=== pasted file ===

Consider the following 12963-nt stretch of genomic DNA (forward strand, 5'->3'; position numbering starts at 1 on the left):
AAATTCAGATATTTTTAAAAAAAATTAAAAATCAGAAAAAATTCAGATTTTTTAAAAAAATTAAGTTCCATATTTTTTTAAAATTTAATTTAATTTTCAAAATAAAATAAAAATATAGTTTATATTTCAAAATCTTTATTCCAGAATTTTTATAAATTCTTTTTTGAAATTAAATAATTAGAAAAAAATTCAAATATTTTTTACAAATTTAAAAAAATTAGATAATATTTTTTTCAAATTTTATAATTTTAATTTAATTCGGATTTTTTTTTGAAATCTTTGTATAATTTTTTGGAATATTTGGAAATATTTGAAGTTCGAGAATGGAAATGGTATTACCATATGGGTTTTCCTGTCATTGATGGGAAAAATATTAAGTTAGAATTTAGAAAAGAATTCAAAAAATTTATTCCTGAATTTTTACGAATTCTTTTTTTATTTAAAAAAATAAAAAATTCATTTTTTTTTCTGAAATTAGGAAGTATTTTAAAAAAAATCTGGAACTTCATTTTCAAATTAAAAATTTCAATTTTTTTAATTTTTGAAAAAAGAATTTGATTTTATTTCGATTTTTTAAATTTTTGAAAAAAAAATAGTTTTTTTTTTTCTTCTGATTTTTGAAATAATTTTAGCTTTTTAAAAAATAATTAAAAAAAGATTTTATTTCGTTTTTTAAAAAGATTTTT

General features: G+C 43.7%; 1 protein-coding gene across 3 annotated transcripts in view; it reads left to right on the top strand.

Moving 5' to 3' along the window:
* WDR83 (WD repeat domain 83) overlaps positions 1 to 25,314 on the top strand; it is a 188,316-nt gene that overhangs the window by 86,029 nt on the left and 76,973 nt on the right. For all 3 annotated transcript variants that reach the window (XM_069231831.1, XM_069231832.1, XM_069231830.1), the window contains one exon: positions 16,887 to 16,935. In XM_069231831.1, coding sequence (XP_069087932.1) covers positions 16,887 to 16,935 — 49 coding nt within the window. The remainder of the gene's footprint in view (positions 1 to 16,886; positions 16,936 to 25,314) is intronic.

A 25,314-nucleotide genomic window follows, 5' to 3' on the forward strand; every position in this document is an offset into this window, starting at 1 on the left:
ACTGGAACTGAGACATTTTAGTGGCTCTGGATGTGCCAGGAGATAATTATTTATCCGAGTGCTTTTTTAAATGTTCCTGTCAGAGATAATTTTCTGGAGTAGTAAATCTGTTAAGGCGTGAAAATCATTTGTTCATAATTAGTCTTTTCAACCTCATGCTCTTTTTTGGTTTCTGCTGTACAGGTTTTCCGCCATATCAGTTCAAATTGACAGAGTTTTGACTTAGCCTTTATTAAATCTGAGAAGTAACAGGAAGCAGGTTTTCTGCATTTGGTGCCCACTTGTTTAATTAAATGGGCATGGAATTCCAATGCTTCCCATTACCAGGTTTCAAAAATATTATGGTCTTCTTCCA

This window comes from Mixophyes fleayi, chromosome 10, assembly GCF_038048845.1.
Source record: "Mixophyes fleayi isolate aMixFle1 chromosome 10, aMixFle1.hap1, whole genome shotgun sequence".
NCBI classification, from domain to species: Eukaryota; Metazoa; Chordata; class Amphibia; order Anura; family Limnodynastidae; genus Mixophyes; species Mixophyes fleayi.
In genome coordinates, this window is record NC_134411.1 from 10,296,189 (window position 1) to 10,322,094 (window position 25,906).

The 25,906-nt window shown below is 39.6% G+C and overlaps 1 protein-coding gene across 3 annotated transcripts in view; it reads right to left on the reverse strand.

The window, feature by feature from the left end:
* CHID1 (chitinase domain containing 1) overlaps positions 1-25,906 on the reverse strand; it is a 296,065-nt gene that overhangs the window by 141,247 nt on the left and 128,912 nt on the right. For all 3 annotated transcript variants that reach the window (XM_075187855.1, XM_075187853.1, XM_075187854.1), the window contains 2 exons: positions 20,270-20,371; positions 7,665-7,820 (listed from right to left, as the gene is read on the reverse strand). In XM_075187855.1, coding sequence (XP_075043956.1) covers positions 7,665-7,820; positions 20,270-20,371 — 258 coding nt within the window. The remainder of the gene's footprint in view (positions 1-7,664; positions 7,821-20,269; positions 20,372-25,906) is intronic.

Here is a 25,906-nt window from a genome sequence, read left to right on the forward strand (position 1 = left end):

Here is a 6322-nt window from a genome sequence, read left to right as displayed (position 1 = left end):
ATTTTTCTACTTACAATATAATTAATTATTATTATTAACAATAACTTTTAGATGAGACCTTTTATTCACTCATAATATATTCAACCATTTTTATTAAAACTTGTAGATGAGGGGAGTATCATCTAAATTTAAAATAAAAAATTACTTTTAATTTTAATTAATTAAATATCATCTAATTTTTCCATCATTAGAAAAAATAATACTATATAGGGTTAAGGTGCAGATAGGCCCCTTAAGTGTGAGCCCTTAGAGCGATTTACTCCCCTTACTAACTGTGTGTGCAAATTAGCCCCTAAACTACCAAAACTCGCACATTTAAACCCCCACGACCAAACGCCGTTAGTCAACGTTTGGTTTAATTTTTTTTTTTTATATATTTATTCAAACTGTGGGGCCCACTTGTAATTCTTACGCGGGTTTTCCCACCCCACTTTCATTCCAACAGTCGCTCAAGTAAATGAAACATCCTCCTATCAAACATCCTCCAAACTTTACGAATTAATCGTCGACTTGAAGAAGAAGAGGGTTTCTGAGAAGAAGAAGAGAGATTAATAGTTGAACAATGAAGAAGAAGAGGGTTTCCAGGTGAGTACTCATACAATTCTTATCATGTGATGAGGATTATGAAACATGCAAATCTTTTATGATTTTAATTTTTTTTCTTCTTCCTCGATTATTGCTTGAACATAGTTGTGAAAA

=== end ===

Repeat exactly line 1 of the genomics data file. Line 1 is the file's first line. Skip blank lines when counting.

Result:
Consider the following 12963-nt stretch of genomic DNA (forward strand, 5'->3'; position numbering starts at 1 on the left):